Here’s to my professor of memoir writing (and also, incidentally, poetry, even though she didn’t like rhyming), for providing me with material even when I’m on vacation. I don’t have the assignment details anymore, but this was clearly some sort of exercise on description.
There are corners in my grandmother’s basement that have never seen light.
Before we moved to Thailand, we lived in Gram’s house for three months, but the family had been going there for years and it was already our second home. I loved her house because it smelled like her, of her practical lotion and cooking, a smell that had soaked into the very base of the house. But there is something that most adults have forgotten, that almost every kid knows from the bottom of their soul.
There are things that live in the basement furnace room.
The furnace banged whenever it came on, like someone had kicked something into place, and always when I was least expecting it. It scrummed when it got going, a heavier grating noise than the mechanical thrum of working machinery, pulsing in volume that vibrated up the large metal box and into the ceiling. That was the only part of the furnace room that hummed with it, because the rest was cold, smooth cement. The furnace room always felt incomplete, as though it had been gutted and never finished. You could feel the dark weight of the ground it was carved out of, held back by bomb-shelter quality walls. It felt like Communist-era housing, comfortless and without amenities.
The rest of the house was carpeted, so whenever we (there was always a pack of three to nine of us, depending on how well the separate family units had coordinated their travel plans) played in the basement, my feet were always bare. The cold washed through my toes until it made it up to my ankles, pulling heat from the soles of my feet. But we went into the furnace room anyways, because of the ping pong table.
The ping-pong table was a wonderful thing, green and smoothed with age. The net was always falling crooked so that games were rife with try-pulling-that-side-straight-this-time-breaks. The entire table leaned, kind of with the slant of the floor, but mostly on crooked legs. We’d push and pull at the table, scraping it in loud, low-pitched shrieks until we found the perfect dip in the floor to make it stop moving. For some reason it always needed fixing.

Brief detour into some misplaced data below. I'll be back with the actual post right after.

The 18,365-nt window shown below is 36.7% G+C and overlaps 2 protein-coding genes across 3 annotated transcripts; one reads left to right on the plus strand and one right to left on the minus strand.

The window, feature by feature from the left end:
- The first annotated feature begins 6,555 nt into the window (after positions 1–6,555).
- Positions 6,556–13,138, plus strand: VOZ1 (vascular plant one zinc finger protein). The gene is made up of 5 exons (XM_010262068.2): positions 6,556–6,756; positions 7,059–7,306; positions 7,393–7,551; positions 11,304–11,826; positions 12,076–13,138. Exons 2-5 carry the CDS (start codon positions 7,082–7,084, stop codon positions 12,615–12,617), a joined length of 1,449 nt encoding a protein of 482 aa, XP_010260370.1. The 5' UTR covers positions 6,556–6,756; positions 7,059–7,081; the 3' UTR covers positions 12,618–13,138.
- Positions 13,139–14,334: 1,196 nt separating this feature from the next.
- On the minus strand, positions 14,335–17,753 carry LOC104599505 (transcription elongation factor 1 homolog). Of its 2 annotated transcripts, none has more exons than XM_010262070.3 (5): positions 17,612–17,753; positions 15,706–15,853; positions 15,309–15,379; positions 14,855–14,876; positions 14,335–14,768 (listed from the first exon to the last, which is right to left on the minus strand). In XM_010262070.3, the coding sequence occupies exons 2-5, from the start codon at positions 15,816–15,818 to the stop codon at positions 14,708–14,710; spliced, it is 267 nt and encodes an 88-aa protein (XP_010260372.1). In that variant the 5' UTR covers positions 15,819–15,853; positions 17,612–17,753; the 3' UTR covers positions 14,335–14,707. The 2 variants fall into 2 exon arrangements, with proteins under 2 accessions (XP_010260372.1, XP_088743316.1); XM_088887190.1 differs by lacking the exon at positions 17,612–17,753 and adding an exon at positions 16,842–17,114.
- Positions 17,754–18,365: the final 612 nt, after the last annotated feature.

The back wall of the furnace room had an old 50’s era refrigerator and an enormous freezer, filled with packs of meat and frozen vegetables. I could smell the frozen water coating the back of the freezer, a stale, biting scent. Both appliances were an old-looking cream color, and they too hummed without sending out vibrations into the floor. They collected dust, cobwebs, and ping pong balls. When we ran low on ping pongs, someone would have to reach their hand into the black corners, feeling the sweep of thick cobwebs over their hands and, depending on how deep into the narrow spaces we had to search, up our arms. I was often called on duty for the deep reaches because my arms were the skinniest. I hated that feeling, like fingers ghosting on my arm (or the absolutely dead-certain sense that a spider was about to leap onto my skin), and I’d pull my arm out as soon as I found the ping pong we needed, occasionally with another in my hand.
Next to the freezer was the blackest part of the house, a door-less pantry that swallowed even the fluorescent light above the ping pong table. It was a dangerous place, large enough to hold something that could breathe, filled with old wooden shelves stacked with a hundred other things I never stopped to look at whenever I was unfortunate enough to have to go back there for a lost ping pong ball.
It was there, when the lights were off for a game of Deer in the Thicket, that my cousin hid in plain sight, crouched on top of the freezer as my brother stared into the tar-like pitch. I can imagine him, grinning into the dark, as the furnace room breathed heavy and soft around him.
But it isn’t until you’re climbing the stairs back up to the kitchen – sunshine just spilling onto the top two stairs – the basement a dark, unknown, brooding something behind you, that you really being to suspect that you were right all along. That the only reason you can’t hear it for certain is because the sound of your own feet masks the sound of something following you. I ran those stairs every time, lights off, everyone else already upstairs, without looking back.
Because if I was right, looking backwards would only slow me down.